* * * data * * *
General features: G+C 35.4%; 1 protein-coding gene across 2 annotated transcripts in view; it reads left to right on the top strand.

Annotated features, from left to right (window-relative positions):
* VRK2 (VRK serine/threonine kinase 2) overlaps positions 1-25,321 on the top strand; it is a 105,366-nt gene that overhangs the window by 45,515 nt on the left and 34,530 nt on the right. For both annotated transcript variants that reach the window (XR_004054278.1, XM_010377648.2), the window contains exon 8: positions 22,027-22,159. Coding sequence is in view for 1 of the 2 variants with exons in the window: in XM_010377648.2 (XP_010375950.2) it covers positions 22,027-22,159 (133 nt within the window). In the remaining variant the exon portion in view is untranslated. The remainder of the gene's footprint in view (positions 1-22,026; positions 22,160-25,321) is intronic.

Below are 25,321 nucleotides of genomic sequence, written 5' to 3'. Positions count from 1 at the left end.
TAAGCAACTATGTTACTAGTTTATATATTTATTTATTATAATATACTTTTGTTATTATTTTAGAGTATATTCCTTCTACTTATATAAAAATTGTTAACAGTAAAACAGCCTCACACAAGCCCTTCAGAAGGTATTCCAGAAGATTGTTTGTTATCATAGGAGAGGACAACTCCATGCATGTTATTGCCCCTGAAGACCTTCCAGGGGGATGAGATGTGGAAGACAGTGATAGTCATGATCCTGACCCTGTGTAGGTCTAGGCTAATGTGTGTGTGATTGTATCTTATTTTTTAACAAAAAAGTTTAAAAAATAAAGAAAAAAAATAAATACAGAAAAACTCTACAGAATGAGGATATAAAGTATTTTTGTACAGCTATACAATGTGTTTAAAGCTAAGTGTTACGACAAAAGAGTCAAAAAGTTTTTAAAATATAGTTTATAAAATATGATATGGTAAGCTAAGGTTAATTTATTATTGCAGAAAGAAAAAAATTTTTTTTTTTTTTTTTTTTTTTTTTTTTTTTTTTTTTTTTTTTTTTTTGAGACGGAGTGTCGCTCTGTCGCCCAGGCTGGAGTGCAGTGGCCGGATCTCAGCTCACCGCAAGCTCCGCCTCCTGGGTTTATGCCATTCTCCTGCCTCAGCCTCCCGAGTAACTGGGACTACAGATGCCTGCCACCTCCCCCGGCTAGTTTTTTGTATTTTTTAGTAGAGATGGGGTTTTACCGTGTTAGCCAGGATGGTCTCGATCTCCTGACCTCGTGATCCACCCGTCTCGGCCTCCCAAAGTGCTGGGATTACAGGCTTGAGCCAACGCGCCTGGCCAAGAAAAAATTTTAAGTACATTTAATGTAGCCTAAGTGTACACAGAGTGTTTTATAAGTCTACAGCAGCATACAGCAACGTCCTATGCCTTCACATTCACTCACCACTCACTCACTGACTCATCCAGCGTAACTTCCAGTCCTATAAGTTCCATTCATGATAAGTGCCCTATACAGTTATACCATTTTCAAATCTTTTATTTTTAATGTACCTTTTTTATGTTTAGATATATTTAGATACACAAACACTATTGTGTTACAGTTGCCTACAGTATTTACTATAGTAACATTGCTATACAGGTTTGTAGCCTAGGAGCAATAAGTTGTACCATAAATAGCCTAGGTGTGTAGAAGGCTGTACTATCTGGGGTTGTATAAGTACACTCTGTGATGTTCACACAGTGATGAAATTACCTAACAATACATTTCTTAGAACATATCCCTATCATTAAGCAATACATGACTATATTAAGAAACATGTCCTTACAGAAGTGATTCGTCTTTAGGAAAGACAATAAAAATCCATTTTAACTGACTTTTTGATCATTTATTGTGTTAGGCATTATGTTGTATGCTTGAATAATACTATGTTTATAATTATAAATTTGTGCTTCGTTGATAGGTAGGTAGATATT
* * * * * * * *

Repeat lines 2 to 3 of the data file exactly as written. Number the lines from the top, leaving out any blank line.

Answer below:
Annotated features, from left to right (window-relative positions):
* VRK2 (VRK serine/threonine kinase 2) overlaps positions 1-25,321 on the top strand; it is a 105,366-nt gene that overhangs the window by 45,515 nt on the left and 34,530 nt on the right. For both annotated transcript variants that reach the window (XR_004054278.1, XM_010377648.2), the window contains exon 8: positions 22,027-22,159. Coding sequence is in view for 1 of the 2 variants with exons in the window: in XM_010377648.2 (XP_010375950.2) it covers positions 22,027-22,159 (133 nt within the window). In the remaining variant the exon portion in view is untranslated. The remainder of the gene's footprint in view (positions 1-22,026; positions 22,160-25,321) is intronic.